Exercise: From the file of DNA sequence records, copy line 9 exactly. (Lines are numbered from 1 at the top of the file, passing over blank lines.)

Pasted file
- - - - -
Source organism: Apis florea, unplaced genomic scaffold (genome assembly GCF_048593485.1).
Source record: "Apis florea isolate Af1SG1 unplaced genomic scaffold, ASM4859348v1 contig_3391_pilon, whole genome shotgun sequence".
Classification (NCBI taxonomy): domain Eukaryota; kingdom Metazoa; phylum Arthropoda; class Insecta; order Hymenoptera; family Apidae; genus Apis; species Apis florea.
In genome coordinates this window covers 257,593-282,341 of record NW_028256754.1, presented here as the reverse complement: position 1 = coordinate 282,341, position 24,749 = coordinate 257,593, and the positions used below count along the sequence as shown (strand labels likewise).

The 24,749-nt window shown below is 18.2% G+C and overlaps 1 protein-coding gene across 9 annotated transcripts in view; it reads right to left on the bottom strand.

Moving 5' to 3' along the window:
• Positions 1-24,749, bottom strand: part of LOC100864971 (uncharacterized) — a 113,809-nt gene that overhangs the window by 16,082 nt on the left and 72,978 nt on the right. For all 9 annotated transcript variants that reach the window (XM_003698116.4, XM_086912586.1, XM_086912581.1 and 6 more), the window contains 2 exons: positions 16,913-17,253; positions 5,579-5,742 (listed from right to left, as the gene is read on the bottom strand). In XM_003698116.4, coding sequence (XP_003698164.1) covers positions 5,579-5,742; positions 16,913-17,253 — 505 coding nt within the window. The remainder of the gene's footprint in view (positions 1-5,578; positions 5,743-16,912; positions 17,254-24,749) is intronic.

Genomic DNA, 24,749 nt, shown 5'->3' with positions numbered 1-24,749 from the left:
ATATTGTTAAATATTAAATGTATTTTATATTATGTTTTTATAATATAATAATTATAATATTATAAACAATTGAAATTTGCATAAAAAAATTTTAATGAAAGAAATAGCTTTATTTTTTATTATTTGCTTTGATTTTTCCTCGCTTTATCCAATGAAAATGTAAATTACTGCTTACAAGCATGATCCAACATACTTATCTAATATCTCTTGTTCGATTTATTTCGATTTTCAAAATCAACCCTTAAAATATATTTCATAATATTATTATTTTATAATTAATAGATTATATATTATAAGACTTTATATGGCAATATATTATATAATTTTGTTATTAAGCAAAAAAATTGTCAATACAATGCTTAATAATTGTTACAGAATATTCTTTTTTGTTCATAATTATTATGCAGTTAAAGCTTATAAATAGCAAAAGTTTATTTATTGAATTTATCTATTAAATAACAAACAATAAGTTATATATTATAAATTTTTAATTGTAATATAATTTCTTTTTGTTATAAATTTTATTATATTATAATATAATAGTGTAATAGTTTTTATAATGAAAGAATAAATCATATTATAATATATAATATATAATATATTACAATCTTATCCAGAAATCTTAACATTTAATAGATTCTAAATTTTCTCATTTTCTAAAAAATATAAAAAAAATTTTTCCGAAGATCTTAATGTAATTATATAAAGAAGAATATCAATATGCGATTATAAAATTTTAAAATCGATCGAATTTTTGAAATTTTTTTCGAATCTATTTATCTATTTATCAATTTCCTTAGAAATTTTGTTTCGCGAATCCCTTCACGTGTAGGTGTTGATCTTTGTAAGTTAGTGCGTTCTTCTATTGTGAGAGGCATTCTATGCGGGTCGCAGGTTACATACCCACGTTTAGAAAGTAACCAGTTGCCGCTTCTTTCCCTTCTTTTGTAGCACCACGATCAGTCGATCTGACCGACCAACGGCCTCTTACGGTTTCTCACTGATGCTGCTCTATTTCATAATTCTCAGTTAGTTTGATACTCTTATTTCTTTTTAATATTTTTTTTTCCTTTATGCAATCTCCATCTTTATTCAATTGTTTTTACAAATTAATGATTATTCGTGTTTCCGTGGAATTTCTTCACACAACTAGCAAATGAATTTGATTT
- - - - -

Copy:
ATATTGTTAAATATTAAATGTATTTTATATTATGTTTTTATAATATAATAATTATAATATTATAAACAATTGAAATTTGCATAAAAAAATTTTAATGAAAGAAATAGCTTTATTTTTTATTATTTGCTTTGATTTTTCCTCGCTTTATCCAATGAAAATGTAAATTACTGCTTACAAGCATGATCCAACATACTTATCTAATATCTCTTGTTCGATTTATTTCGATTTTCAAAATCAACCCTTAAAATATATTTCATAATATTATTATTTTATAATTAATAGATTATATATTATAAGACTTTATATGGCAATATATTATATAATTTTGTTATTAAGCAAAAAAATTGTCAATACAATGCTTAATAATTGTTACAGAATATTCTTTTTTGTTCATAATTATTATGCAGTTAAAGCTTATAAATAGCAAAAGTTTATTTATTGAATTTATCTATTAAATAACAAACAATAAGTTATATATTATAAATTTTTAATTGTAATATAATTTCTTTTTGTTATAAATTTTATTATATTATAATATAATAGTGTAATAGTTTTTATAATGAAAGAATAAATCATATTATAATATATAATATATAATATATTACAATCTTATCCAGAAATCTTAACATTTAATAGATTCTAAATTTTCTCATTTTCTAAAAAATATAAAAAAAATTTTTCCGAAGATCTTAATGTAATTATATAAAGAAGAATATCAATATGCGATTATAAAATTTTAAAATCGATCGAATTTTTGAAATTTTTTTCGAATCTATTTATCTATTTATCAATTTCCTTAGAAATTTTGTTTCGCGAATCCCTTCACGTGTAGGTGTTGATCTTTGTAAGTTAGTGCGTTCTTCTATTGTGAGAGGCATTCTATGCGGGTCGCAGGTTACATACCCACGTTTAGAAAGTAACCAGTTGCCGCTTCTTTCCCTTCTTTTGTAGCACCACGATCAGTCGATCTGACCGACCAACGGCCTCTTACGGTTTCTCACTGATGCTGCTCTATTTCATAATTCTCAGTTAGTTTGATACTCTTATTTCTTTTTAATATTTTTTTTTCCTTTATGCAATCTCCATCTTTATTCAATTGTTTTTACAAATTAATGATTATTCGTGTTTCCGTGGAATTTCTTCACACAACTAGCAAATGAATTTGATTT